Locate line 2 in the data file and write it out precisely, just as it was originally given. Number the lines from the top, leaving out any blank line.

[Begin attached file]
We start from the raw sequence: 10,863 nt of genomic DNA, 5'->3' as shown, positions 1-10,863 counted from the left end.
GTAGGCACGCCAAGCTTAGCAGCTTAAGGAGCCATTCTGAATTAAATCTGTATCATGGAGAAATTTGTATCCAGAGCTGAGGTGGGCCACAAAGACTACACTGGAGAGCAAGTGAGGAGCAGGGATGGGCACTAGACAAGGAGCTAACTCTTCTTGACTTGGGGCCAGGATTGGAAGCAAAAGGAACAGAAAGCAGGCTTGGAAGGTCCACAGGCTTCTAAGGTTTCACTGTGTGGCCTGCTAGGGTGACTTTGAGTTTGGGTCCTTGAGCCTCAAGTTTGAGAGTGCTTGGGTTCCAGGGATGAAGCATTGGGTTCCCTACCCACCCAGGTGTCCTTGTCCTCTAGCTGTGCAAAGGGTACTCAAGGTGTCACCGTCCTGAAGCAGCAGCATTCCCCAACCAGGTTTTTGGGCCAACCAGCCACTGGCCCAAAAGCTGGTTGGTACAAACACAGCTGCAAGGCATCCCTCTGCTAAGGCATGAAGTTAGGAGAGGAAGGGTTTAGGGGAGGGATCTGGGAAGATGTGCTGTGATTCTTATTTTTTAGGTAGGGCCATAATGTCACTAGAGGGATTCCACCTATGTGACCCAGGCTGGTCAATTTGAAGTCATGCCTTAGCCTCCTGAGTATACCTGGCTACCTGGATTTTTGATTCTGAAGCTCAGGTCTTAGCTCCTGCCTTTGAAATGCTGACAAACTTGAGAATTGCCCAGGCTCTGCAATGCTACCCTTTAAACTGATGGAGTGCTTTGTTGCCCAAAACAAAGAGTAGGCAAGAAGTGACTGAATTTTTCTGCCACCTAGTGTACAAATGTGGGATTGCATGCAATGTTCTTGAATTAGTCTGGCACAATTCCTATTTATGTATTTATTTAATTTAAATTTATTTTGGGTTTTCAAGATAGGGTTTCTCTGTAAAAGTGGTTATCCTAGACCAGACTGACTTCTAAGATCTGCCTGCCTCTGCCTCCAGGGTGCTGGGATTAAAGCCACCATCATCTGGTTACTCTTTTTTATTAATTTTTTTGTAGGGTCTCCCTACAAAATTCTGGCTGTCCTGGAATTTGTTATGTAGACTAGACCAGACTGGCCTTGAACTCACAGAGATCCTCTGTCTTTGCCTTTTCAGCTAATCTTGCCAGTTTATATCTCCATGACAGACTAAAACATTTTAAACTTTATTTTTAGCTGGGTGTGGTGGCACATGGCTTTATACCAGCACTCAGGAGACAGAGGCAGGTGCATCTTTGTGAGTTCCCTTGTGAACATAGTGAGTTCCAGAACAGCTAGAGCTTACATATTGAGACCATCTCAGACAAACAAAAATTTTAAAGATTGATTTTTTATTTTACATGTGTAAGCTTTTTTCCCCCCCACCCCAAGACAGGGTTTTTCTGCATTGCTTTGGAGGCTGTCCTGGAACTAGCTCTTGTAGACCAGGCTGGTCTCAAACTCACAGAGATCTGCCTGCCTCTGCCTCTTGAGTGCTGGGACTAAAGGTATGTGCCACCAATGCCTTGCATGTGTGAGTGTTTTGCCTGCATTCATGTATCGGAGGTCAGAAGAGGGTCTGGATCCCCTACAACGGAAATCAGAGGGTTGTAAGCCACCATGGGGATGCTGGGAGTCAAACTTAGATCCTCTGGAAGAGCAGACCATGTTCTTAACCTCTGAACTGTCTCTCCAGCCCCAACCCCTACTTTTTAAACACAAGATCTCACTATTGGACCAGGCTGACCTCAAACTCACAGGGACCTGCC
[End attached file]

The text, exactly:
GTAGGCACGCCAAGCTTAGCAGCTTAAGGAGCCATTCTGAATTAAATCTGTATCATGGAGAAATTTGTATCCAGAGCTGAGGTGGGCCACAAAGACTACACTGGAGAGCAAGTGAGGAGCAGGGATGGGCACTAGACAAGGAGCTAACTCTTCTTGACTTGGGGCCAGGATTGGAAGCAAAAGGAACAGAAAGCAGGCTTGGAAGGTCCACAGGCTTCTAAGGTTTCACTGTGTGGCCTGCTAGGGTGACTTTGAGTTTGGGTCCTTGAGCCTCAAGTTTGAGAGTGCTTGGGTTCCAGGGATGAAGCATTGGGTTCCCTACCCACCCAGGTGTCCTTGTCCTCTAGCTGTGCAAAGGGTACTCAAGGTGTCACCGTCCTGAAGCAGCAGCATTCCCCAACCAGGTTTTTGGGCCAACCAGCCACTGGCCCAAAAGCTGGTTGGTACAAACACAGCTGCAAGGCATCCCTCTGCTAAGGCATGAAGTTAGGAGAGGAAGGGTTTAGGGGAGGGATCTGGGAAGATGTGCTGTGATTCTTATTTTTTAGGTAGGGCCATAATGTCACTAGAGGGATTCCACCTATGTGACCCAGGCTGGTCAATTTGAAGTCATGCCTTAGCCTCCTGAGTATACCTGGCTACCTGGATTTTTGATTCTGAAGCTCAGGTCTTAGCTCCTGCCTTTGAAATGCTGACAAACTTGAGAATTGCCCAGGCTCTGCAATGCTACCCTTTAAACTGATGGAGTGCTTTGTTGCCCAAAACAAAGAGTAGGCAAGAAGTGACTGAATTTTTCTGCCACCTAGTGTACAAATGTGGGATTGCATGCAATGTTCTTGAATTAGTCTGGCACAATTCCTATTTATGTATTTATTTAATTTAAATTTATTTTGGGTTTTCAAGATAGGGTTTCTCTGTAAAAGTGGTTATCCTAGACCAGACTGACTTCTAAGATCTGCCTGCCTCTGCCTCCAGGGTGCTGGGATTAAAGCCACCATCATCTGGTTACTCTTTTTTATTAATTTTTTTGTAGGGTCTCCCTACAAAATTCTGGCTGTCCTGGAATTTGTTATGTAGACTAGACCAGACTGGCCTTGAACTCACAGAGATCCTCTGTCTTTGCCTTTTCAGCTAATCTTGCCAGTTTATATCTCCATGACAGACTAAAACATTTTAAACTTTATTTTTAGCTGGGTGTGGTGGCACATGGCTTTATACCAGCACTCAGGAGACAGAGGCAGGTGCATCTTTGTGAGTTCCCTTGTGAACATAGTGAGTTCCAGAACAGCTAGAGCTTACATATTGAGACCATCTCAGACAAACAAAAATTTTAAAGATTGATTTTTTATTTTACATGTGTAAGCTTTTTTCCCCCCCACCCCAAGACAGGGTTTTTCTGCATTGCTTTGGAGGCTGTCCTGGAACTAGCTCTTGTAGACCAGGCTGGTCTCAAACTCACAGAGATCTGCCTGCCTCTGCCTCTTGAGTGCTGGGACTAAAGGTATGTGCCACCAATGCCTTGCATGTGTGAGTGTTTTGCCTGCATTCATGTATCGGAGGTCAGAAGAGGGTCTGGATCCCCTACAACGGAAATCAGAGGGTTGTAAGCCACCATGGGGATGCTGGGAGTCAAACTTAGATCCTCTGGAAGAGCAGACCATGTTCTTAACCTCTGAACTGTCTCTCCAGCCCCAACCCCTACTTTTTAAACACAAGATCTCACTATTGGACCAGGCTGACCTCAAACTCACAGGGACCTGCC